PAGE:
Ah, and here we come to the crux of the matter--your use of the word step was not necessarily a linguistic or semantic choice, but a strategy to downplay the effort exerted. That context actually makes a lot more sense to me.

If I can keep the pendanty ball rolling a little longer, though, let me make a quick comment on your authoritative source. I followed the link and noted that the primary definition is the one that I referred to--that is, "an advance or movement made by raising the foot and bringing it down elsewhere." The second definition, which you quoted, does not actually refer to a method of locomotion, as we can see by the lack of the term "advance" and, more tellingly, the example appended to the end: "a dance step." I would argue that "step" here is being used in an entirely different sense.

Although my original comment did not question the possibility of your usage (note the use of "generally" and other such hemming and hawing), I now find myself wondering about its "legitimacy." That is, I've never heard anyone use "step" in that sense, but anecdotal evidence is not definitive. People often use language differently in different areas. If you turn up anything, I will be interested to hear about it.

And on to what is really important here: I have to say I have been very impressed by your regime lately. It is inspiring, seeing the efforts you have been making. Making me feel a little guilty about my measly walks to and from school, to be honest.

Kevin Kim said...


You're already in so much better shape than I am that you've got nothing to feel guilty about. I don't know how you can cook the things you do and not get fat. You're obviously leading a pretty active lifestyle. Either that, or you're blessed with a metabolism that burns calories at a ferocious rate.

As for your rejection of my dictionary source: your interpretation is plausible, although I'd disagree that there's no locomotion implied even in something like a dance step. How else does one get from one place to another on the dance floor if not via dance steps? (Although the Irish seem to have invented a style of dancing that involves going nowhere fast while keeping one's upper body cadaverously rigid.)

"That is, I've never heard anyone use 'step' in that sense, but anecdotal evidence is not definitive. People often use language differently in different areas. If you turn up anything, I will be interested to hear about it."

I'll likely follow up the lead given by my "common" source. If one person uses it the way that I do, then it's likely that others do as well. Are we all crazy?

In the meantime, I just have to shake my head and wonder why people keep questioning my ability to use English correctly. As a language Nazi, I find this frustrating, like being an artist who's perpetually misunderstood.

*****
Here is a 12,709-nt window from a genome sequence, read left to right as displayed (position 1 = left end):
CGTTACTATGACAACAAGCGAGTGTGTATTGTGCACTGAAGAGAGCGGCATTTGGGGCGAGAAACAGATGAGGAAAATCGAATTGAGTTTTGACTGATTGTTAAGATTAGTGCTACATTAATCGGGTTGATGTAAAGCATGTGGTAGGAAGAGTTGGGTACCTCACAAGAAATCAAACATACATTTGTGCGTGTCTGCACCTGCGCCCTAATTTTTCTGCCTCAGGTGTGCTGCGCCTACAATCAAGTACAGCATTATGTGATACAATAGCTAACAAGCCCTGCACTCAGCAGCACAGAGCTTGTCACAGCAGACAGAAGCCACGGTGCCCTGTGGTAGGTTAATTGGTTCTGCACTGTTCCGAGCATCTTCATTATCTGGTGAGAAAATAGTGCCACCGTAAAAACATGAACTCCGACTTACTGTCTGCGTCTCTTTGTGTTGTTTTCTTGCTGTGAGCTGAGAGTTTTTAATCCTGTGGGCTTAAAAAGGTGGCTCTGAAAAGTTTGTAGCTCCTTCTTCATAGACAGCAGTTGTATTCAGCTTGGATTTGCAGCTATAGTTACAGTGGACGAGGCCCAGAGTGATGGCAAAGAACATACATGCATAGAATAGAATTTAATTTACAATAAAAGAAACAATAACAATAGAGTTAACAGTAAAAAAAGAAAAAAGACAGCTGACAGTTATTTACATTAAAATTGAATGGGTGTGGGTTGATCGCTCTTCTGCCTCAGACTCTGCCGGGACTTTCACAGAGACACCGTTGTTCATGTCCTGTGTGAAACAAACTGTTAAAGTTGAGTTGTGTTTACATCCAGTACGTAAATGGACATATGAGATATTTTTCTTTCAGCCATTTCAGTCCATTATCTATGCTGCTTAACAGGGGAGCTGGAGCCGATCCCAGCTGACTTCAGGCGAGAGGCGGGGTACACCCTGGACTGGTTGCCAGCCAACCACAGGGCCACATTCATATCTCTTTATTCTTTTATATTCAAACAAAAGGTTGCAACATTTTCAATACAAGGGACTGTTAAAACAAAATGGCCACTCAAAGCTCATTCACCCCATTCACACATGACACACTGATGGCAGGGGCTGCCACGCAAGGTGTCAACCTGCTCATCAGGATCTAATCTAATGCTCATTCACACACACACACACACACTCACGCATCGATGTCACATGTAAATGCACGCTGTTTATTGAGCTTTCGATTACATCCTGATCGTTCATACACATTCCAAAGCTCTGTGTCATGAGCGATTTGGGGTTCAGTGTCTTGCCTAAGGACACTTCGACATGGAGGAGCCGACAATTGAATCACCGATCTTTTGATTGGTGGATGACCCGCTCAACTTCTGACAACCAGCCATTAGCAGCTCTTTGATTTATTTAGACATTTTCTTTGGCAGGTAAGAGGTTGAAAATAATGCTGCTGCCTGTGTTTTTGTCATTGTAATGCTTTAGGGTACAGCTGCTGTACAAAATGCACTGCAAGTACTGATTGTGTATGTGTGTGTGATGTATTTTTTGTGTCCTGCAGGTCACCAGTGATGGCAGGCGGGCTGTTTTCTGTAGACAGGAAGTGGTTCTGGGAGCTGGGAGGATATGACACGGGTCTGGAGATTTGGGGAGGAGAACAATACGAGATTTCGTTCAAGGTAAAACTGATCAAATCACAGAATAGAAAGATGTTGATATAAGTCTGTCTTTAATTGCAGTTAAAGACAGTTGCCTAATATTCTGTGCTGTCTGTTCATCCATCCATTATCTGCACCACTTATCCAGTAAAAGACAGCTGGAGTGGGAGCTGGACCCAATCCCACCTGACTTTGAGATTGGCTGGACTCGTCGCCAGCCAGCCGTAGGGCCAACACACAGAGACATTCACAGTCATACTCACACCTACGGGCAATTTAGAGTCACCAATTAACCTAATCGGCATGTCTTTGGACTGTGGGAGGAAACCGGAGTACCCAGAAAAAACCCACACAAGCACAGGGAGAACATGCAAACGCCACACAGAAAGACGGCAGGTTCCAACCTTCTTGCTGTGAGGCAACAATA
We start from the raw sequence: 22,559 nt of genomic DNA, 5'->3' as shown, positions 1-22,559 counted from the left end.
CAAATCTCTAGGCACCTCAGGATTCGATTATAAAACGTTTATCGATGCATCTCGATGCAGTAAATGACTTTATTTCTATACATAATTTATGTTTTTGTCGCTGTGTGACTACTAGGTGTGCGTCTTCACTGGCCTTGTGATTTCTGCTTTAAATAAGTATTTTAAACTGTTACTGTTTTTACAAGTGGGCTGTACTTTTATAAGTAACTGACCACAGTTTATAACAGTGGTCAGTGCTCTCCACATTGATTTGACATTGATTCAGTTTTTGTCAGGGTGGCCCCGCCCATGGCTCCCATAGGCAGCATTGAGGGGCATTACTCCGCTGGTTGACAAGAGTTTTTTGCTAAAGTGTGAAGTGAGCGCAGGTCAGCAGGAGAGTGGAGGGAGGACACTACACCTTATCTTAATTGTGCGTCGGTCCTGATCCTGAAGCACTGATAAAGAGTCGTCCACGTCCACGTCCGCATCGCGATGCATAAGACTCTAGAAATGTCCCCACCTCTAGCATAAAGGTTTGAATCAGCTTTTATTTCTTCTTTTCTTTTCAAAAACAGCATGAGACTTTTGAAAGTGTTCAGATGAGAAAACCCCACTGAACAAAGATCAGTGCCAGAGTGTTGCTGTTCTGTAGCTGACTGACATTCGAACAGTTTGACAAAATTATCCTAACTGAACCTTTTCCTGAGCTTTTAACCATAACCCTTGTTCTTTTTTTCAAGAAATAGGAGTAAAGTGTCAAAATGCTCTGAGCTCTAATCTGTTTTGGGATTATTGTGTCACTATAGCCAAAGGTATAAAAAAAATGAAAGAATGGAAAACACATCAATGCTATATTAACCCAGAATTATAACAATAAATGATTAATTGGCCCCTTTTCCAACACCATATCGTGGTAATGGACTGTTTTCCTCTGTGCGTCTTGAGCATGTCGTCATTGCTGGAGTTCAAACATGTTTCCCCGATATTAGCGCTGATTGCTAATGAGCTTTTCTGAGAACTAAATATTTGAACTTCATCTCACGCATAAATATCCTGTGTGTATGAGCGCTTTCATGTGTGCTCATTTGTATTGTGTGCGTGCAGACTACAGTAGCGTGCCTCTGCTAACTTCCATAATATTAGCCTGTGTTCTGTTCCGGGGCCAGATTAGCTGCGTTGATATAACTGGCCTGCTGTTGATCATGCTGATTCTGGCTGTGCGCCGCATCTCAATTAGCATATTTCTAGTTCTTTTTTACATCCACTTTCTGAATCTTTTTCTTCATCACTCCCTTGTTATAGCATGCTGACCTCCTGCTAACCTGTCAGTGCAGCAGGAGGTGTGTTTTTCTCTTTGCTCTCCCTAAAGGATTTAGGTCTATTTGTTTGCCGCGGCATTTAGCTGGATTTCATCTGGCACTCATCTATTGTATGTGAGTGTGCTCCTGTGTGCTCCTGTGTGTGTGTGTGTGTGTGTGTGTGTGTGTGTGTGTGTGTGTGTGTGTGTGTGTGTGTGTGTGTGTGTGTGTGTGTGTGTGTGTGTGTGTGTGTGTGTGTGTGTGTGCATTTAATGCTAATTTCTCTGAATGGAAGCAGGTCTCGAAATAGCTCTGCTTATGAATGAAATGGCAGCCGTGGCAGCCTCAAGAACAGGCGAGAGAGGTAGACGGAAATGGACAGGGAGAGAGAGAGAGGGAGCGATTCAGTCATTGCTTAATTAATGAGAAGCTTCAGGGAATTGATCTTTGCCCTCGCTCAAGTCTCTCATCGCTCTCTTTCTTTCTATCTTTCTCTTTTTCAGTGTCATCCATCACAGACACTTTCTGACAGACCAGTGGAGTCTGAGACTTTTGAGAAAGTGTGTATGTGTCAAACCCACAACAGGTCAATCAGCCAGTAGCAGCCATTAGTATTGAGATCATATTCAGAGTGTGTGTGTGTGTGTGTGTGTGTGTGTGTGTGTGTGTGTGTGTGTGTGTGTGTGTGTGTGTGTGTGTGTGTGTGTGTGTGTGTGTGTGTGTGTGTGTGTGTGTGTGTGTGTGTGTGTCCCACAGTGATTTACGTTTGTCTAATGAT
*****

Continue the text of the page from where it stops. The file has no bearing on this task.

Charles said...

Don't take it too seriously. We're all language Nazis, and when we see something that doesn't jive with our understanding, we open up a dialogue. At least, that is the way I'm approaching it. I have no horse in this race, so to speak; it doesn't really matter to me one way or the other, that's just what I've always read and heard. But if you came up with convincing evidence that showed "step" is indeed used that way, my reaction would be: "Huh, whaddya know? Learn something new every day." Because, to be honest, the whole step/pace/stride thing has always kind of confused me.

But this discussion has gotten me thinking about the bigger issue, namely prescriptivism versus descriptivism. I think it's safe to say that you are relying on descriptivist evidence with your "common" source, yes? I'm just wondering if, in this day and age, when every inane utterance of every emotionally-stunted teenager is recorded for all posterity on this great beast we call the internet, how viable descriptivism is as a long-term strategy.

I think it all boils down to what sort of coverage we need to see before we can say that something is in common usage. You alluded to this in your previous comment when you mentioned Google fights, etc. This was something I wrestled with when I taught translation, and my students would come to me with something that was clearly wrong and tell me they found it on the internet. There are common grammatical mistakes for which you can find a metric buttload of examples--does this make the usage "valid"? It may make it common, but it's nothing more than a common error. This is my basic problem with descriptivism: at a certain point, it all descends into chaos.

As for the food that I cook, I assume you're talking about the stuff I put up on Liminality, or the stuff we've cooked together in the past. That actually makes up a very small part of our diet. We eat a lot of vegetables, a lot of whole grains, etc. Also, we don't actually eat that much. So while I do have a relatively high metabolism, it is slowing down as I get older, and I cannot eat nearly as much as I used to.

Anyway, that's not the point. Being skinny isn't necessarily an indicator of good health, just as being heavy is not necessarily an indicator of poor health. I have been exercising, but I probably need to do more. Sitting back and saying, "Yeah, I'm in pretty good shape" is the worst thing I could do right now. So I will continue to be inspired--and hopefully motivated.